For many years, I have come to Yafa Café and bookstore trying to find, what the certificate on the door amplifies– a place that is not racist, not tribal. Last month, the owner and visionary of Yafa café, Michel El-Rahab, shared his views on how the occupation inside the Green Line is insidious, impacting Palestinian and Arab identity in ways that are corrosive to individual and collective identity for children and youth: El-Rahab, who has been involved with a program for teenagers in Ramle, fears that Palestinian youth who are citizens of Israel do not know who they are: “They do not know they are Arab: There’s an Arab identity. There’s a Palestinian identity. There is a religious identity.”
Our conversation began when I mistakenly referred to Yafa Café as a ‘haven of peace,’ to which El-Rahab quickly responded: This is not about peace; You cannot escape the occupation which permeates every encounter and soul: “The oppression here is everywhere. People on the streets. The man who cleans the sidewalks oppresses you. You know they are oppressing you..…They always need to know who you are, ‘Are you Christian or Muslim?’ You see what I mean? I go to China, and Moscow. and Europe a lot and my stress goes away.”
“There are so many problems around here with identity. Palestinians living inside Israel need to know who they are. To fight the oppression you have to know where you come from. But so many don’t know and so have this sickness, they don’t their identity…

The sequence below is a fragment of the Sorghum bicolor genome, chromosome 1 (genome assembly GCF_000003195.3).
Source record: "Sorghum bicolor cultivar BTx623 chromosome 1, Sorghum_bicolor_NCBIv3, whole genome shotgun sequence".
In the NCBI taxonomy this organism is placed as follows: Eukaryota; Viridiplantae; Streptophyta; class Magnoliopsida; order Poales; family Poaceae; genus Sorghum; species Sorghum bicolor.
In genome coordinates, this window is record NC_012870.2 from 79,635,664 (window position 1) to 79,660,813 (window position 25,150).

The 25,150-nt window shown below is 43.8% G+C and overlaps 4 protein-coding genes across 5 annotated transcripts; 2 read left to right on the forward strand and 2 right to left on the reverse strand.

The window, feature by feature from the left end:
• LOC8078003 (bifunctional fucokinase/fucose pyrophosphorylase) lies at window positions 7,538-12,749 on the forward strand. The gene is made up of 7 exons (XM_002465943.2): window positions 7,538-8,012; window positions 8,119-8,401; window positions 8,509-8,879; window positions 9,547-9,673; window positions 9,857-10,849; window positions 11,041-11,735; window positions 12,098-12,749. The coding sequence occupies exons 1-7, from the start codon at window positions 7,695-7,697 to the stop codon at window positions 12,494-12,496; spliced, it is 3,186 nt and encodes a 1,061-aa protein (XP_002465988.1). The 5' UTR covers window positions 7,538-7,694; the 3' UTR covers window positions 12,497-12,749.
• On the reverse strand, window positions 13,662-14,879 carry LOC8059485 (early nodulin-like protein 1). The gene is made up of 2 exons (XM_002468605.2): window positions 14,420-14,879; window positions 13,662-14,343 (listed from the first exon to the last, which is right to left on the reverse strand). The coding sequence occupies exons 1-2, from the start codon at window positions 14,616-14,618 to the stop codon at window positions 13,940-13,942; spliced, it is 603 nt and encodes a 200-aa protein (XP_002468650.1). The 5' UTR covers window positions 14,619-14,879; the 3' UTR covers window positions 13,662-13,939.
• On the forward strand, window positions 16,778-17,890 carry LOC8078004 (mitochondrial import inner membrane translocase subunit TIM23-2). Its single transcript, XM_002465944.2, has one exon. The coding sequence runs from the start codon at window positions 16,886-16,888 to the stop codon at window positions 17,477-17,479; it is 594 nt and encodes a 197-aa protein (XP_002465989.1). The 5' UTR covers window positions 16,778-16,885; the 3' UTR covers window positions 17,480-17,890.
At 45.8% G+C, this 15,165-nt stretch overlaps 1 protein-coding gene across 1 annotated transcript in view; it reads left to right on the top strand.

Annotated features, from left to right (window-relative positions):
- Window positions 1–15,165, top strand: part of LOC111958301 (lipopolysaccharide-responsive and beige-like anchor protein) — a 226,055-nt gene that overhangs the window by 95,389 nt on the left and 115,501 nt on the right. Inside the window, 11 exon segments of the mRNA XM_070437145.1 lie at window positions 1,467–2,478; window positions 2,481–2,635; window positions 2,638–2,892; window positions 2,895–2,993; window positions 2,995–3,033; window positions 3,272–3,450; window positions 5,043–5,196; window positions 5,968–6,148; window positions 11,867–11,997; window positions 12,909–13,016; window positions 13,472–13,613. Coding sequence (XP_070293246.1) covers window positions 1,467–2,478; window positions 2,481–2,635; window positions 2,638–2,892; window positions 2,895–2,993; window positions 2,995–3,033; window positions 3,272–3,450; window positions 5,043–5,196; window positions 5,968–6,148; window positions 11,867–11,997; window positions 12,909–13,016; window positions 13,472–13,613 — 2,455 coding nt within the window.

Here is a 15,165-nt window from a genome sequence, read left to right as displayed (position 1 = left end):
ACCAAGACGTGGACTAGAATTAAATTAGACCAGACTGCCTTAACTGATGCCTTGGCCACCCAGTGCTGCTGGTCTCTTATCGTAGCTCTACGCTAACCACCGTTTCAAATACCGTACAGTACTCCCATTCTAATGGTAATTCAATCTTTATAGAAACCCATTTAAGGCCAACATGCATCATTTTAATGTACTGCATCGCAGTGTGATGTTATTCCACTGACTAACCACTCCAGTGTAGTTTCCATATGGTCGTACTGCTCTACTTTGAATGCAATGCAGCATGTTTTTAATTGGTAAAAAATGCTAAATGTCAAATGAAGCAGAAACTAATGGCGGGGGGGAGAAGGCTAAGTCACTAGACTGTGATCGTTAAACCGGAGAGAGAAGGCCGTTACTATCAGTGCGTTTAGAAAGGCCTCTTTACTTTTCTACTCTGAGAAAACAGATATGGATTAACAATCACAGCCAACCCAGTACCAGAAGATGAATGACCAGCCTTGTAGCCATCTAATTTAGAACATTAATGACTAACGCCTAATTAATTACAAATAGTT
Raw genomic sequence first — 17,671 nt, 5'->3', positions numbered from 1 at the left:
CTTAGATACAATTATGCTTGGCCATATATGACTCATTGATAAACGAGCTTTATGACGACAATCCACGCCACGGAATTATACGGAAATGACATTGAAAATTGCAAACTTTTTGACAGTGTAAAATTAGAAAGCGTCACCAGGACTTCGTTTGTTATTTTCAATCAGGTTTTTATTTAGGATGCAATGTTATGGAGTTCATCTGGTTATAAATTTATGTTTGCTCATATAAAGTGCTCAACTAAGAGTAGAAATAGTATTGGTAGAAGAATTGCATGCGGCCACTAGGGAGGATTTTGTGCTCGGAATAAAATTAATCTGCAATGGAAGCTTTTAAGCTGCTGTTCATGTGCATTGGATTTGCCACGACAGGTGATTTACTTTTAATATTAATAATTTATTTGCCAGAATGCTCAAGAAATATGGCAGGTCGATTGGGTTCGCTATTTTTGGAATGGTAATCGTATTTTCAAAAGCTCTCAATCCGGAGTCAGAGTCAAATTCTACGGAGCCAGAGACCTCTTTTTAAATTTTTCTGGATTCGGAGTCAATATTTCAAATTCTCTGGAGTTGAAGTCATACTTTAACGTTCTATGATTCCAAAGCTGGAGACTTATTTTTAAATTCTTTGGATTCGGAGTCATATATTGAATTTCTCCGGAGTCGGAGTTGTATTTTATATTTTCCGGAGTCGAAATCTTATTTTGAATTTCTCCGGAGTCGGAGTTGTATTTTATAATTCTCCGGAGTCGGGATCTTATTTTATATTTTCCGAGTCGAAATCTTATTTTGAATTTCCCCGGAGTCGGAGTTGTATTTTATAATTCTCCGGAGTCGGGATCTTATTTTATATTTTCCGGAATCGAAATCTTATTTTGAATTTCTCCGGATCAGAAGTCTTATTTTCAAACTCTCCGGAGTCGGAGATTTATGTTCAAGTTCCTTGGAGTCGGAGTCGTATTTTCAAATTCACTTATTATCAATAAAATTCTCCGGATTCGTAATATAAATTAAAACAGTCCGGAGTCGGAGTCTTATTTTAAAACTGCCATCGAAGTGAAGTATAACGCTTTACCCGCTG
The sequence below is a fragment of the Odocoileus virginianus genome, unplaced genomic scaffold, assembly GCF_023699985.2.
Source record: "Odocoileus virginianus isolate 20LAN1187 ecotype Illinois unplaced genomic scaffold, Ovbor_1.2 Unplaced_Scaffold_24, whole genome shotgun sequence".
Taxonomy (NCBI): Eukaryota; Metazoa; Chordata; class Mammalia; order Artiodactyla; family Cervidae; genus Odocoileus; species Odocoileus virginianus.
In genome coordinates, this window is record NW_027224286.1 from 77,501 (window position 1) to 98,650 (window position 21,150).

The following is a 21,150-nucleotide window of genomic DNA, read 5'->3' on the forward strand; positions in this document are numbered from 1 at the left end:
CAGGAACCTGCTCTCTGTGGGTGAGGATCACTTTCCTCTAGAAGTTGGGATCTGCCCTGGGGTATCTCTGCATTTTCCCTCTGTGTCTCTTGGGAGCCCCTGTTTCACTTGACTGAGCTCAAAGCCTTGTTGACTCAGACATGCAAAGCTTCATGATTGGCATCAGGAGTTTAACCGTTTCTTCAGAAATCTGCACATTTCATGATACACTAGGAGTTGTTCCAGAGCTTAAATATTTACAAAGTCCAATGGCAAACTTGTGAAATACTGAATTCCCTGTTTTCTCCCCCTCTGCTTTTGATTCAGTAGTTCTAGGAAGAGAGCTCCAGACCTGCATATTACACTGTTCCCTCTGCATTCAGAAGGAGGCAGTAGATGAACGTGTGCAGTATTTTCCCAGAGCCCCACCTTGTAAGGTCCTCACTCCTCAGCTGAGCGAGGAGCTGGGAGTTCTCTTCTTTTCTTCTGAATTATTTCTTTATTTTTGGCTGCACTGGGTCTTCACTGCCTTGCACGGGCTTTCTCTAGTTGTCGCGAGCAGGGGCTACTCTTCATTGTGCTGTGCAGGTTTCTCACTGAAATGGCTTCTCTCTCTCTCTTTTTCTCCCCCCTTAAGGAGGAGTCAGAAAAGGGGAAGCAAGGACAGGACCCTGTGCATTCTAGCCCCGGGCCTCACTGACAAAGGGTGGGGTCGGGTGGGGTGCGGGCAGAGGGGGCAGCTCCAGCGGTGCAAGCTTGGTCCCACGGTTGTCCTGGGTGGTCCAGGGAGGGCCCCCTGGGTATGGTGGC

Palestinian educators and psychologists should go into schools and teach kids who they are, because a person who knows has solved a lot of his problems.
“The education here is oriented around being “נגד”—“against” —against everything that is not Jewish, against the Goy, against anything not-Ashkenazi, against the Arab countries, against the Ethiopians. All the time “נגד—-against”. It is all about one group oppressing the next group, like historical dominoes. We need therapy for the nation.
“The occupation bears down all the time by making Palestinians work much harder than the Jewish Israelis. In my café everyone says they like, it but often I’m here alone. Why is there not more business? It’s a question of habit. Israeli Jews go to what they know or to where everyone else goes.
“I opened this café and bookstore to represent my own culture. In Arab culture there are many authors. Poets. I wanted to show Jewish Israelis that there are other cultures here, and they should know them because when people know other cultures, it’s easier to accept them. When I know other cultures I can be softer with them. If I put food and water, it’s softer. If you learn something about Arab culture you might accept them. And I do bring people closer to the Arab center.” (Yafa Cafe also offers classes in Arabic at all levels https://www.facebook.com/YafaCafe)